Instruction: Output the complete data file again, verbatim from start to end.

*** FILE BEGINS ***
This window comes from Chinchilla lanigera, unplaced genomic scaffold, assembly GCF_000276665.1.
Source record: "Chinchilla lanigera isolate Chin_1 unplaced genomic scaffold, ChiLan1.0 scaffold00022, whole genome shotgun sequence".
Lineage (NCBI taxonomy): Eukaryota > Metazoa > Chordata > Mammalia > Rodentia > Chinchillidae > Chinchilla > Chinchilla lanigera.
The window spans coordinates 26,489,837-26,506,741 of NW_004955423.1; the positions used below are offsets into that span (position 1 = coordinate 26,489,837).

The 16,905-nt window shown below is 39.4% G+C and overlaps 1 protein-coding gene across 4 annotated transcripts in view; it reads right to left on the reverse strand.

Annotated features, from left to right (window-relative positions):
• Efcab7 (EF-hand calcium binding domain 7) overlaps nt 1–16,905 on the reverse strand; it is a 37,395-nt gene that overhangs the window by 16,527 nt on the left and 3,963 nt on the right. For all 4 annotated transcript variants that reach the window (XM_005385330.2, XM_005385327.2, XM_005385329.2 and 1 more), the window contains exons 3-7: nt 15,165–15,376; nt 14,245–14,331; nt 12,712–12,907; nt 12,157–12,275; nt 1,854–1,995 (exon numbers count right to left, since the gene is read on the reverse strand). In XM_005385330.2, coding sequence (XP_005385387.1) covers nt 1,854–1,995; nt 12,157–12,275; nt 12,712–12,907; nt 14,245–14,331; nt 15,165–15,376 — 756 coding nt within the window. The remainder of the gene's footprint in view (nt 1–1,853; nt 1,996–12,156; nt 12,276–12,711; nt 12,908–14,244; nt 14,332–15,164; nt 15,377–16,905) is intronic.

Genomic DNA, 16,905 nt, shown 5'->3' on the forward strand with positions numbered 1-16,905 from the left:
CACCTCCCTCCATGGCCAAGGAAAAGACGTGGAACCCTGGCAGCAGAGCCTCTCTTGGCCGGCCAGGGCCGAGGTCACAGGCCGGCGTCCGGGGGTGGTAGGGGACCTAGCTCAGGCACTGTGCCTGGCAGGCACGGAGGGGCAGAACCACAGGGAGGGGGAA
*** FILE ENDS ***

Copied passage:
This window comes from Chinchilla lanigera, unplaced genomic scaffold, assembly GCF_000276665.1.
Source record: "Chinchilla lanigera isolate Chin_1 unplaced genomic scaffold, ChiLan1.0 scaffold00022, whole genome shotgun sequence".
Lineage (NCBI taxonomy): Eukaryota > Metazoa > Chordata > Mammalia > Rodentia > Chinchillidae > Chinchilla > Chinchilla lanigera.
The window spans coordinates 26,489,837-26,506,741 of NW_004955423.1; the positions used below are offsets into that span (position 1 = coordinate 26,489,837).

The 16,905-nt window shown below is 39.4% G+C and overlaps 1 protein-coding gene across 4 annotated transcripts in view; it reads right to left on the reverse strand.

Annotated features, from left to right (window-relative positions):
• Efcab7 (EF-hand calcium binding domain 7) overlaps nt 1–16,905 on the reverse strand; it is a 37,395-nt gene that overhangs the window by 16,527 nt on the left and 3,963 nt on the right. For all 4 annotated transcript variants that reach the window (XM_005385330.2, XM_005385327.2, XM_005385329.2 and 1 more), the window contains exons 3-7: nt 15,165–15,376; nt 14,245–14,331; nt 12,712–12,907; nt 12,157–12,275; nt 1,854–1,995 (exon numbers count right to left, since the gene is read on the reverse strand). In XM_005385330.2, coding sequence (XP_005385387.1) covers nt 1,854–1,995; nt 12,157–12,275; nt 12,712–12,907; nt 14,245–14,331; nt 15,165–15,376 — 756 coding nt within the window. The remainder of the gene's footprint in view (nt 1–1,853; nt 1,996–12,156; nt 12,276–12,711; nt 12,908–14,244; nt 14,332–15,164; nt 15,377–16,905) is intronic.

Genomic DNA, 16,905 nt, shown 5'->3' on the forward strand with positions numbered 1-16,905 from the left:
CACCTCCCTCCATGGCCAAGGAAAAGACGTGGAACCCTGGCAGCAGAGCCTCTCTTGGCCGGCCAGGGCCGAGGTCACAGGCCGGCGTCCGGGGGTGGTAGGGGACCTAGCTCAGGCACTGTGCCTGGCAGGCACGGAGGGGCAGAACCACAGGGAGGGGGAA